The Firekeeper's Daughter Literature Guide

Grade Level: 
8, 9, 10, 11, 12
Native Peoples
Social Justice
by Angeline Boulley - A guide for teens, teachers, and group leaders to accompany the reading of this novel. The guide below provides activities and discussion questions to build youth understanding of themselves and their community, as well as explore the idea of identity and culture.

A story of cultural identity and belonging, Firekeeper's Daughter is suspenseful and smart. When Daunis loses someone close to her, she becomes deeply engaged in an FBI investigation of a drug that is tearing the Northern Michigan community apart. A clash between her father's Indigenous family and her mother's prominent white family causes Daunis to contemplate her identity and who to trust as she follows a hero's journey of suspense and heart-wrenching decisions. This book reflects deep love for the author's Ojibwe culture. While the book portrays very difficult topics for young adults - drugs, racism, murder, and rape - they are handled with compassion and respect for the characters and readers. 

Discussion Questions

  1. The author said that books can serve as a mirror, a window, or a sliding door to help you understand your own identity and decisions. Which of these metaphors describes how Firekeeper's Daughter caused you to reflect on your own identity? 
  2. This book is about a community that is not well represented in books and media. What are some things you learned about the Anishinaabe people and culture? 
  3. Daunis fights to understand her identity and values. As she understands her identity, it acts as a shield to help her make difficult decisions. What are some ways young people come to understand their own identity and values? What are some words you would use to describe your own identity and values? How does understanding yourself provide strength and a shield for you?  
  4. Daunis is careful not to betray her cultural community as she helps the FBI. What are some examples of making tough decisions to protect her culture and work for the good of all? Talk about times that you had to make tough decisions between acting for the good of all and protecting someone or something?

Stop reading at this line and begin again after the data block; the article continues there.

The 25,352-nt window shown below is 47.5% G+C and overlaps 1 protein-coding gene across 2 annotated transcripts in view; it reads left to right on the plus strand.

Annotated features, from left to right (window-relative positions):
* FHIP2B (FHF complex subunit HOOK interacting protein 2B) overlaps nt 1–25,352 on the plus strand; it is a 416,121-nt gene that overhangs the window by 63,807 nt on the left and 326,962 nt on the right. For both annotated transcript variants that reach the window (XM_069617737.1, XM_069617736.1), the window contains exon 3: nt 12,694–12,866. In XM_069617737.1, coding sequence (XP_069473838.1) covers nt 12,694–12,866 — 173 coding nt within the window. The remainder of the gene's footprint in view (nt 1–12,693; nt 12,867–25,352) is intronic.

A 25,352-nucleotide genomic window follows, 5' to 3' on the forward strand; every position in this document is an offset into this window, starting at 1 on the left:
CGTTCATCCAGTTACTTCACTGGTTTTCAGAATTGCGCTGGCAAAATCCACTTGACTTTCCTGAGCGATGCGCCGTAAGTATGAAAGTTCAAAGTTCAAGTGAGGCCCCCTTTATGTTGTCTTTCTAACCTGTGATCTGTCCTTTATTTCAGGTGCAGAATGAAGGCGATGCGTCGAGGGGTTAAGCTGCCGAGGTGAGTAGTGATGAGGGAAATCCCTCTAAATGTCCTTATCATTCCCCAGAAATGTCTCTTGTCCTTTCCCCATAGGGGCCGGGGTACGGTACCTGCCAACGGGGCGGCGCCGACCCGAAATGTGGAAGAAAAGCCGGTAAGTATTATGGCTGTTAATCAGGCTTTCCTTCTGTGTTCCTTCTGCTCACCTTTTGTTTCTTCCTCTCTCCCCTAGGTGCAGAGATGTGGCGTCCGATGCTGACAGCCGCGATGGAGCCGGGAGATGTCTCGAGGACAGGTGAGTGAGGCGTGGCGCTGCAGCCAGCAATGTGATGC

5. There are many examples of intergenerational relationships in the book. The elders are interesting and strong, and they love all the young people, not just their own. How does Daunis interact with the elders in her community? What impact would it have on your life if you deliberately connected with people of all different ages? What could you do to build those relationships? 
  6. Daunis strongly portrays one aspect of philanthropy by giving of herself to make the community stronger. Philanthropy is defined as "giving time, talent, ties, testimony, or treasure for the common good." What is one way you can or do give for the common good? 
  7. The book explores some very unpleasant truths of our lives. Young people, like adults, must find their place in a complicated world. Choose one of the unpleasant truths from the book - microaggressions about skin color, dysfunctional relationships, drug use, racism, injustice - and tell why it is important or helpful to explore this in a young adult novel. 


  1. The author said when she was growing up, it was hard to find books that accurately represented her Indigenous culture. Do the libraries you own or visit represent a variety of cultures and people? Exposure to diverse people and situations helps us become more culturally competent people. Use this guide to help you analyze a library for equitable representation. 
  2. Write a story or poem about a significant event in your life. Share with your friends or community to help them understand you. 
  3. It can be hard to move on from a loss. Write a journal entry that only you can read about moving through loss. How does Daunis inspire strength and decision-making?
  4. Make a music playlist with songs that represent your school or community culture.
  5. Listen to an interview with the author. These are available on the internet.